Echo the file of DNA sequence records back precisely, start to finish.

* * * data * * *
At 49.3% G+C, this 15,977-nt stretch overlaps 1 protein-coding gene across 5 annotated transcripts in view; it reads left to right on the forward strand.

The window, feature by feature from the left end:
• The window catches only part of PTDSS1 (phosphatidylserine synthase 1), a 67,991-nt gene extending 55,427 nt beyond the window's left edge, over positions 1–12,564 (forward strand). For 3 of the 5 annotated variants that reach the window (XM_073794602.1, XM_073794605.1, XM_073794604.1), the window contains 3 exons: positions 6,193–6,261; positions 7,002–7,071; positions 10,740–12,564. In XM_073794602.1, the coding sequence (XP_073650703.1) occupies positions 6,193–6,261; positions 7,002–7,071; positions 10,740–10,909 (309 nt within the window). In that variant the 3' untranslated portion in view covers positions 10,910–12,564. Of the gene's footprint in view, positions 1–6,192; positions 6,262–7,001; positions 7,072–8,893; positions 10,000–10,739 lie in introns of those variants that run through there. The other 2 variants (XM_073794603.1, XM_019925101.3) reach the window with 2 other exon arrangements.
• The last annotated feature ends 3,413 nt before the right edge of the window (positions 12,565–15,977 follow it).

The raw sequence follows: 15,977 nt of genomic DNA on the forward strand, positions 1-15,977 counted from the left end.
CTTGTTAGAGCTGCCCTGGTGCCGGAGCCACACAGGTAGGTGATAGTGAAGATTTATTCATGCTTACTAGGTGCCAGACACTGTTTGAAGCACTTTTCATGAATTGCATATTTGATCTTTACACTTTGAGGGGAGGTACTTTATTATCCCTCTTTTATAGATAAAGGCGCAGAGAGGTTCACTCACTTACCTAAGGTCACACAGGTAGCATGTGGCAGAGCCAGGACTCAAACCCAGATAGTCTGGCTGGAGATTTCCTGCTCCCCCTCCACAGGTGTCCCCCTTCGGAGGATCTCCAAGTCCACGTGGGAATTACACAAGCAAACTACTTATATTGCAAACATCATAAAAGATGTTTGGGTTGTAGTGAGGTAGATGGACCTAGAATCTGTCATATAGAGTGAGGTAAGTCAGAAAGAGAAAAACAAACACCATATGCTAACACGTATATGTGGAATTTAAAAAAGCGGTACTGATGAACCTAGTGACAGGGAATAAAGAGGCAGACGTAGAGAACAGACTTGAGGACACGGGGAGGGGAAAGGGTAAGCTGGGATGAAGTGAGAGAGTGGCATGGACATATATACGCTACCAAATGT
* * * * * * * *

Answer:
At 49.3% G+C, this 15,977-nt stretch overlaps 1 protein-coding gene across 5 annotated transcripts in view; it reads left to right on the forward strand.

The window, feature by feature from the left end:
• The window catches only part of PTDSS1 (phosphatidylserine synthase 1), a 67,991-nt gene extending 55,427 nt beyond the window's left edge, over positions 1–12,564 (forward strand). For 3 of the 5 annotated variants that reach the window (XM_073794602.1, XM_073794605.1, XM_073794604.1), the window contains 3 exons: positions 6,193–6,261; positions 7,002–7,071; positions 10,740–12,564. In XM_073794602.1, the coding sequence (XP_073650703.1) occupies positions 6,193–6,261; positions 7,002–7,071; positions 10,740–10,909 (309 nt within the window). In that variant the 3' untranslated portion in view covers positions 10,910–12,564. Of the gene's footprint in view, positions 1–6,192; positions 6,262–7,001; positions 7,072–8,893; positions 10,000–10,739 lie in introns of those variants that run through there. The other 2 variants (XM_073794603.1, XM_019925101.3) reach the window with 2 other exon arrangements.
• The last annotated feature ends 3,413 nt before the right edge of the window (positions 12,565–15,977 follow it).

The raw sequence follows: 15,977 nt of genomic DNA on the forward strand, positions 1-15,977 counted from the left end.
CTTGTTAGAGCTGCCCTGGTGCCGGAGCCACACAGGTAGGTGATAGTGAAGATTTATTCATGCTTACTAGGTGCCAGACACTGTTTGAAGCACTTTTCATGAATTGCATATTTGATCTTTACACTTTGAGGGGAGGTACTTTATTATCCCTCTTTTATAGATAAAGGCGCAGAGAGGTTCACTCACTTACCTAAGGTCACACAGGTAGCATGTGGCAGAGCCAGGACTCAAACCCAGATAGTCTGGCTGGAGATTTCCTGCTCCCCCTCCACAGGTGTCCCCCTTCGGAGGATCTCCAAGTCCACGTGGGAATTACACAAGCAAACTACTTATATTGCAAACATCATAAAAGATGTTTGGGTTGTAGTGAGGTAGATGGACCTAGAATCTGTCATATAGAGTGAGGTAAGTCAGAAAGAGAAAAACAAACACCATATGCTAACACGTATATGTGGAATTTAAAAAAGCGGTACTGATGAACCTAGTGACAGGGAATAAAGAGGCAGACGTAGAGAACAGACTTGAGGACACGGGGAGGGGAAAGGGTAAGCTGGGATGAAGTGAGAGAGTGGCATGGACATATATACGCTACCAAATGT